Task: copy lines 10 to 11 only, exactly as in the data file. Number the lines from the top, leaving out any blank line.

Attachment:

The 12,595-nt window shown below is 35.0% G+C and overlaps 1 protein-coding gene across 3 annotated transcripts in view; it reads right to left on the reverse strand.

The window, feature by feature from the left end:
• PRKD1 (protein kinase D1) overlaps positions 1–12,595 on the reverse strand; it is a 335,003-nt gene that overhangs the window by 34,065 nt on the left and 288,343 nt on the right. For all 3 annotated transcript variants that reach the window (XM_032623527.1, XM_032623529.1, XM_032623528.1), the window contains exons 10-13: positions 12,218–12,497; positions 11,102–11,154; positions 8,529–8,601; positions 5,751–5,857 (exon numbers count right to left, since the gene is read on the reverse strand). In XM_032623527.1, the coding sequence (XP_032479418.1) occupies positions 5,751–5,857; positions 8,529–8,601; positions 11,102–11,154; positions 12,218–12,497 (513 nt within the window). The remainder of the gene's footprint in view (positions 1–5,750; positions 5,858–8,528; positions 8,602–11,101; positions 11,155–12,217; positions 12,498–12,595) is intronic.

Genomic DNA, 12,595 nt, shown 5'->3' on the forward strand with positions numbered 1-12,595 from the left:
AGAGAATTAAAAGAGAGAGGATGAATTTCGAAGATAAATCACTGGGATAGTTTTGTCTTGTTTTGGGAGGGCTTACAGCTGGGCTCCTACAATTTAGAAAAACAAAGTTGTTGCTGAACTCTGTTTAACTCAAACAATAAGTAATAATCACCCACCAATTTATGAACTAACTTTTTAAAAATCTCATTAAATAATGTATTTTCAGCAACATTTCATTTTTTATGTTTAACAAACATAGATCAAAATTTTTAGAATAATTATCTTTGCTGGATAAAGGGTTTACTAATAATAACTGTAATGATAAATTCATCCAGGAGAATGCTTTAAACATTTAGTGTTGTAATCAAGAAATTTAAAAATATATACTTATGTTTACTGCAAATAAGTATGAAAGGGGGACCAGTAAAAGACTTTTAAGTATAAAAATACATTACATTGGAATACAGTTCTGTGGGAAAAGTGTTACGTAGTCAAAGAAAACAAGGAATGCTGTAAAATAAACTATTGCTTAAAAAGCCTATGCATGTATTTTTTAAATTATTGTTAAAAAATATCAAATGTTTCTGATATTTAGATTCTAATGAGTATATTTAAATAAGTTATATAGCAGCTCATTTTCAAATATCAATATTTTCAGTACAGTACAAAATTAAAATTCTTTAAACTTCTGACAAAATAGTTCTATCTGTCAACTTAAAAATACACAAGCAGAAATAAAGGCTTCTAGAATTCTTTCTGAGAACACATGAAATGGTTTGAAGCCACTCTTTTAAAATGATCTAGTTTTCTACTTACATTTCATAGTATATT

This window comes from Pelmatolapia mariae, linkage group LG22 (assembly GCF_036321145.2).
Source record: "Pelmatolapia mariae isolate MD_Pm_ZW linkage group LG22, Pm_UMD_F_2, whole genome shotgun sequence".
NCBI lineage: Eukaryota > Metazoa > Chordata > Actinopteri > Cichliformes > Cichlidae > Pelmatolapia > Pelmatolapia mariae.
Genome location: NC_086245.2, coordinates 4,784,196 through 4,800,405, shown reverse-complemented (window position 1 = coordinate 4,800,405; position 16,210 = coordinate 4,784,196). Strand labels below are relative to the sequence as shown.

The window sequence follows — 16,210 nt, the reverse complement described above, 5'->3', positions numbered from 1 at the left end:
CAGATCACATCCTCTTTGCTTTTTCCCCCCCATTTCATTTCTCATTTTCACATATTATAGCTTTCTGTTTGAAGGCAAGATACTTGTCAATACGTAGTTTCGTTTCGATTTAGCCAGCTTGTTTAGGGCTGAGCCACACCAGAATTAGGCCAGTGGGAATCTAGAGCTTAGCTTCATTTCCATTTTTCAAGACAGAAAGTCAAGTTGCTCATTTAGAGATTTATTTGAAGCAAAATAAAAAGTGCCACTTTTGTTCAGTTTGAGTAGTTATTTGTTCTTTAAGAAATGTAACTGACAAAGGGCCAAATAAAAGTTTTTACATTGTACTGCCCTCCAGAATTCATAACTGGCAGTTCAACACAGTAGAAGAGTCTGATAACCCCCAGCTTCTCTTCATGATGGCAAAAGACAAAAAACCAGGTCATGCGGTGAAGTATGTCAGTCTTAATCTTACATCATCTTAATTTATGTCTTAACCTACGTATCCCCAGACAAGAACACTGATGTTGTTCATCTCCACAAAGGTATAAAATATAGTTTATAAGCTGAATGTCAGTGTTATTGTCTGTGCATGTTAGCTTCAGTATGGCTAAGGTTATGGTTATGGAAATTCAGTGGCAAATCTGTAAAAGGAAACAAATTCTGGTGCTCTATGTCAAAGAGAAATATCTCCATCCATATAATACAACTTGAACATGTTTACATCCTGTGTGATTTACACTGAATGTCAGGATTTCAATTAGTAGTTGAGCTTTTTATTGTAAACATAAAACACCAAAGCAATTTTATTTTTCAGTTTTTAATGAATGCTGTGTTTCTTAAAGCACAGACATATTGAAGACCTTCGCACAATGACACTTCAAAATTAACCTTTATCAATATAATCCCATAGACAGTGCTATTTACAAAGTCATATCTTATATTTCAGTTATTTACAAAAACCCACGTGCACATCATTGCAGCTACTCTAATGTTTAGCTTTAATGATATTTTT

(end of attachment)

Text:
The window sequence follows — 16,210 nt, the reverse complement described above, 5'->3', positions numbered from 1 at the left end:
CAGATCACATCCTCTTTGCTTTTTCCCCCCCATTTCATTTCTCATTTTCACATATTATAGCTTTCTGTTTGAAGGCAAGATACTTGTCAATACGTAGTTTCGTTTCGATTTAGCCAGCTTGTTTAGGGCTGAGCCACACCAGAATTAGGCCAGTGGGAATCTAGAGCTTAGCTTCATTTCCATTTTTCAAGACAGAAAGTCAAGTTGCTCATTTAGAGATTTATTTGAAGCAAAATAAAAAGTGCCACTTTTGTTCAGTTTGAGTAGTTATTTGTTCTTTAAGAAATGTAACTGACAAAGGGCCAAATAAAAGTTTTTACATTGTACTGCCCTCCAGAATTCATAACTGGCAGTTCAACACAGTAGAAGAGTCTGATAACCCCCAGCTTCTCTTCATGATGGCAAAAGACAAAAAACCAGGTCATGCGGTGAAGTATGTCAGTCTTAATCTTACATCATCTTAATTTATGTCTTAACCTACGTATCCCCAGACAAGAACACTGATGTTGTTCATCTCCACAAAGGTATAAAATATAGTTTATAAGCTGAATGTCAGTGTTATTGTCTGTGCATGTTAGCTTCAGTATGGCTAAGGTTATGGTTATGGAAATTCAGTGGCAAATCTGTAAAAGGAAACAAATTCTGGTGCTCTATGTCAAAGAGAAATATCTCCATCCATATAATACAACTTGAACATGTTTACATCCTGTGTGATTTACACTGAATGTCAGGATTTCAATTAGTAGTTGAGCTTTTTATTGTAAACATAAAACACCAAAGCAATTTTATTTTTCAGTTTTTAATGAATGCTGTGTTTCTTAAAGCACAGACATATTGAAGACCTTCGCACAATGACACTTCAAAATTAACCTTTATCAATATAATCCCATAGACAGTGCTATTTACAAAGTCATATCTTATATTTCAGTTATTTACAAAAACCCACGTGCACATCATTGCAGCTACTCTAATGTTTAGCTTTAATGATATTTTT